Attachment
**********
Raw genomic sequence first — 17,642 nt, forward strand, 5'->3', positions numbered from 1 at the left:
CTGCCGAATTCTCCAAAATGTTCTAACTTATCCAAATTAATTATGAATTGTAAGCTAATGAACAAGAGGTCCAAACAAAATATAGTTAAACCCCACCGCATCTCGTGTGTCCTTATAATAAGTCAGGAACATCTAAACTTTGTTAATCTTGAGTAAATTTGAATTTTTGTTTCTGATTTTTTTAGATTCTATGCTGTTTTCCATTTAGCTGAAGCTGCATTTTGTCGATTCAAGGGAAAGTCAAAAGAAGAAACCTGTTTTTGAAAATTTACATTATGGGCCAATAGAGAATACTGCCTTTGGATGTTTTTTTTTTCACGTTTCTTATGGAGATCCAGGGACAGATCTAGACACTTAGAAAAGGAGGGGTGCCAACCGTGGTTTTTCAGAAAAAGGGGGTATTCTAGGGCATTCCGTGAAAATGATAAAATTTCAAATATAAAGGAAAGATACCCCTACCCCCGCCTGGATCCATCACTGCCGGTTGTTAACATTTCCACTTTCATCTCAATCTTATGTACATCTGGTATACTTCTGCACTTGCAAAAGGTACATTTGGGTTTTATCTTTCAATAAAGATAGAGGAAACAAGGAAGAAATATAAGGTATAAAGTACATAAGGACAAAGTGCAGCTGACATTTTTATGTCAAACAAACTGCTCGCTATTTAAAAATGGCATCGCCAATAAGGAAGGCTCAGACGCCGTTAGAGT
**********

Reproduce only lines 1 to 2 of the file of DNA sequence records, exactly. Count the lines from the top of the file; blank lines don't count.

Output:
Raw genomic sequence first — 17,642 nt, forward strand, 5'->3', positions numbered from 1 at the left:
CTGCCGAATTCTCCAAAATGTTCTAACTTATCCAAATTAATTATGAATTGTAAGCTAATGAACAAGAGGTCCAAACAAAATATAGTTAAACCCCACCGCATCTCGTGTGTCCTTATAATAAGTCAGGAACATCTAAACTTTGTTAATCTTGAGTAAATTTGAATTTTTGTTTCTGATTTTTTTAGATTCTATGCTGTTTTCCATTTAGCTGAAGCTGCATTTTGTCGATTCAAGGGAAAGTCAAAAGAAGAAACCTGTTTTTGAAAATTTACATTATGGGCCAATAGAGAATACTGCCTTTGGATGTTTTTTTTTTCACGTTTCTTATGGAGATCCAGGGACAGATCTAGACACTTAGAAAAGGAGGGGTGCCAACCGTGGTTTTTCAGAAAAAGGGGGTATTCTAGGGCATTCCGTGAAAATGATAAAATTTCAAATATAAAGGAAAGATACCCCTACCCCCGCCTGGATCCATCACTGCCGGTTGTTAACATTTCCACTTTCATCTCAATCTTATGTACATCTGGTATACTTCTGCACTTGCAAAAGGTACATTTGGGTTTTATCTTTCAATAAAGATAGAGGAAACAAGGAAGAAATATAAGGTATAAAGTACATAAGGACAAAGTGCAGCTGACATTTTTATGTCAAACAAACTGCTCGCTATTTAAAAATGGCATCGCCAATAAGGAAGGCTCAGACGCCGTTAGAGT